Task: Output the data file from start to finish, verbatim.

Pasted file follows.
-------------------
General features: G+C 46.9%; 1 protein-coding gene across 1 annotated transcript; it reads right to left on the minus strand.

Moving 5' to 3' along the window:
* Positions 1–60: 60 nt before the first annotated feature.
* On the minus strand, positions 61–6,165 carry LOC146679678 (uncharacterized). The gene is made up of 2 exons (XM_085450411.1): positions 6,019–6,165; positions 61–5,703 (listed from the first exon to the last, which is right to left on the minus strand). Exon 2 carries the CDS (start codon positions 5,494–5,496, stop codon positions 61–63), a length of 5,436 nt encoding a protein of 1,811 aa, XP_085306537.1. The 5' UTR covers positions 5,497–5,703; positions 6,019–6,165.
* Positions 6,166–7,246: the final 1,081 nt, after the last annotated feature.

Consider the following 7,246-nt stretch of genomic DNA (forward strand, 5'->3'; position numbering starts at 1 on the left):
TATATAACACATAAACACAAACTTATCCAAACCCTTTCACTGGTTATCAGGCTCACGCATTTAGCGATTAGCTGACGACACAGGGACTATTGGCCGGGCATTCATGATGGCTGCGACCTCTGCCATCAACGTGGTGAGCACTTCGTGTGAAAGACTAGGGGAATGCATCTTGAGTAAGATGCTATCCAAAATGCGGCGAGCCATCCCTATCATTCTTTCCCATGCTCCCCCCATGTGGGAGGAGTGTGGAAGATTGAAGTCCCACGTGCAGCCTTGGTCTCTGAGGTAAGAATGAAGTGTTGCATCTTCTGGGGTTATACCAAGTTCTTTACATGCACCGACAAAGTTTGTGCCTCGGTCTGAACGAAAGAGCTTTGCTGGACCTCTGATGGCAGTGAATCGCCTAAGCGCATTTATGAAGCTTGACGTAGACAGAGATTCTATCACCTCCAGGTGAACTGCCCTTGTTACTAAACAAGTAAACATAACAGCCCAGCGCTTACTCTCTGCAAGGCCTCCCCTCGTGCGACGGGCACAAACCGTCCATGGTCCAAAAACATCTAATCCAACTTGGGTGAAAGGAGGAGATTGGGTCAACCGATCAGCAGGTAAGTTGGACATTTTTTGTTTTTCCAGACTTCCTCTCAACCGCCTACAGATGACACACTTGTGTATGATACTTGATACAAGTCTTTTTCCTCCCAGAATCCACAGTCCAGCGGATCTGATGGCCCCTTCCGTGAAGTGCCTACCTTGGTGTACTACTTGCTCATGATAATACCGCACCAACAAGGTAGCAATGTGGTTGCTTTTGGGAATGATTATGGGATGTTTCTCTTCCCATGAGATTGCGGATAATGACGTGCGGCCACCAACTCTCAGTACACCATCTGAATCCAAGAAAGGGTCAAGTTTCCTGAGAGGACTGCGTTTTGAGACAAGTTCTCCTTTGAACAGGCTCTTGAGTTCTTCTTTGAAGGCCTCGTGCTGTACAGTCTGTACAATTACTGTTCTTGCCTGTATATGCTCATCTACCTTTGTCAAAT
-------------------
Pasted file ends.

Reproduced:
General features: G+C 46.9%; 1 protein-coding gene across 1 annotated transcript; it reads right to left on the minus strand.

Moving 5' to 3' along the window:
* Positions 1–60: 60 nt before the first annotated feature.
* On the minus strand, positions 61–6,165 carry LOC146679678 (uncharacterized). The gene is made up of 2 exons (XM_085450411.1): positions 6,019–6,165; positions 61–5,703 (listed from the first exon to the last, which is right to left on the minus strand). Exon 2 carries the CDS (start codon positions 5,494–5,496, stop codon positions 61–63), a length of 5,436 nt encoding a protein of 1,811 aa, XP_085306537.1. The 5' UTR covers positions 5,497–5,703; positions 6,019–6,165.
* Positions 6,166–7,246: the final 1,081 nt, after the last annotated feature.

Consider the following 7,246-nt stretch of genomic DNA (forward strand, 5'->3'; position numbering starts at 1 on the left):
TATATAACACATAAACACAAACTTATCCAAACCCTTTCACTGGTTATCAGGCTCACGCATTTAGCGATTAGCTGACGACACAGGGACTATTGGCCGGGCATTCATGATGGCTGCGACCTCTGCCATCAACGTGGTGAGCACTTCGTGTGAAAGACTAGGGGAATGCATCTTGAGTAAGATGCTATCCAAAATGCGGCGAGCCATCCCTATCATTCTTTCCCATGCTCCCCCCATGTGGGAGGAGTGTGGAAGATTGAAGTCCCACGTGCAGCCTTGGTCTCTGAGGTAAGAATGAAGTGTTGCATCTTCTGGGGTTATACCAAGTTCTTTACATGCACCGACAAAGTTTGTGCCTCGGTCTGAACGAAAGAGCTTTGCTGGACCTCTGATGGCAGTGAATCGCCTAAGCGCATTTATGAAGCTTGACGTAGACAGAGATTCTATCACCTCCAGGTGAACTGCCCTTGTTACTAAACAAGTAAACATAACAGCCCAGCGCTTACTCTCTGCAAGGCCTCCCCTCGTGCGACGGGCACAAACCGTCCATGGTCCAAAAACATCTAATCCAACTTGGGTGAAAGGAGGAGATTGGGTCAACCGATCAGCAGGTAAGTTGGACATTTTTTGTTTTTCCAGACTTCCTCTCAACCGCCTACAGATGACACACTTGTGTATGATACTTGATACAAGTCTTTTTCCTCCCAGAATCCACAGTCCAGCGGATCTGATGGCCCCTTCCGTGAAGTGCCTACCTTGGTGTACTACTTGCTCATGATAATACCGCACCAACAAGGTAGCAATGTGGTTGCTTTTGGGAATGATTATGGGATGTTTCTCTTCCCATGAGATTGCGGATAATGACGTGCGGCCACCAACTCTCAGTACACCATCTGAATCCAAGAAAGGGTCAAGTTTCCTGAGAGGACTGCGTTTTGAGACAAGTTCTCCTTTGAACAGGCTCTTGAGTTCTTCTTTGAAGGCCTCGTGCTGTACAGTCTGTACAATTACTGTTCTTGCCTGTATATGCTCATCTACCTTTGTCAAAT